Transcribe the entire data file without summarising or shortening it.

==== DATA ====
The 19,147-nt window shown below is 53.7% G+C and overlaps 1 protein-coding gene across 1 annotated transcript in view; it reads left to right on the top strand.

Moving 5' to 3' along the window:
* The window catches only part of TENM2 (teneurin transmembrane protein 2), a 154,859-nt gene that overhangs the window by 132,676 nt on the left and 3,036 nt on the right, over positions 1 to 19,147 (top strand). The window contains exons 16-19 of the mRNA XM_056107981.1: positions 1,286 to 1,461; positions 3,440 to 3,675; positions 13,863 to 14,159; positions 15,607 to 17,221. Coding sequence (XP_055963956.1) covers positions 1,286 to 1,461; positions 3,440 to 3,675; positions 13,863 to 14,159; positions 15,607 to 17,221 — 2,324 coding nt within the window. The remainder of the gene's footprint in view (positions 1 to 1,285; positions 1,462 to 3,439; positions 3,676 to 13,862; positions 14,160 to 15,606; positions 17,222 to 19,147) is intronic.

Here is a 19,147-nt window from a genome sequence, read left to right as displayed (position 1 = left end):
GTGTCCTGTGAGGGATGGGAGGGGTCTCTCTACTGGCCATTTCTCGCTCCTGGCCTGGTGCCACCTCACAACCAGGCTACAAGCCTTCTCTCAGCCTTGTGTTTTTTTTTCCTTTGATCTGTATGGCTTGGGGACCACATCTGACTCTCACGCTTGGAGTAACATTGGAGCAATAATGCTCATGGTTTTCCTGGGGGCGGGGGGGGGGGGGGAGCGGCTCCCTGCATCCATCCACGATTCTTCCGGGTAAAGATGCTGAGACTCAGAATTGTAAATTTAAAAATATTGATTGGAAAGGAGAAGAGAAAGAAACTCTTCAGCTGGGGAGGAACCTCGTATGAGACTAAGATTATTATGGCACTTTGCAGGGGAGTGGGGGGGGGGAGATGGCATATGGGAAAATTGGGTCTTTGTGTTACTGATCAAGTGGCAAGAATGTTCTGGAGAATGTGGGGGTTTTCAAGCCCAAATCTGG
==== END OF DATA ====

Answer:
The 19,147-nt window shown below is 53.7% G+C and overlaps 1 protein-coding gene across 1 annotated transcript in view; it reads left to right on the top strand.

Moving 5' to 3' along the window:
* The window catches only part of TENM2 (teneurin transmembrane protein 2), a 154,859-nt gene that overhangs the window by 132,676 nt on the left and 3,036 nt on the right, over positions 1 to 19,147 (top strand). The window contains exons 16-19 of the mRNA XM_056107981.1: positions 1,286 to 1,461; positions 3,440 to 3,675; positions 13,863 to 14,159; positions 15,607 to 17,221. Coding sequence (XP_055963956.1) covers positions 1,286 to 1,461; positions 3,440 to 3,675; positions 13,863 to 14,159; positions 15,607 to 17,221 — 2,324 coding nt within the window. The remainder of the gene's footprint in view (positions 1 to 1,285; positions 1,462 to 3,439; positions 3,676 to 13,862; positions 14,160 to 15,606; positions 17,222 to 19,147) is intronic.

Here is a 19,147-nt window from a genome sequence, read left to right as displayed (position 1 = left end):
GTGTCCTGTGAGGGATGGGAGGGGTCTCTCTACTGGCCATTTCTCGCTCCTGGCCTGGTGCCACCTCACAACCAGGCTACAAGCCTTCTCTCAGCCTTGTGTTTTTTTTTCCTTTGATCTGTATGGCTTGGGGACCACATCTGACTCTCACGCTTGGAGTAACATTGGAGCAATAATGCTCATGGTTTTCCTGGGGGCGGGGGGGGGGGGGGAGCGGCTCCCTGCATCCATCCACGATTCTTCCGGGTAAAGATGCTGAGACTCAGAATTGTAAATTTAAAAATATTGATTGGAAAGGAGAAGAGAAAGAAACTCTTCAGCTGGGGAGGAACCTCGTATGAGACTAAGATTATTATGGCACTTTGCAGGGGAGTGGGGGGGGGGAGATGGCATATGGGAAAATTGGGTCTTTGTGTTACTGATCAAGTGGCAAGAATGTTCTGGAGAATGTGGGGGTTTTCAAGCCCAAATCTGG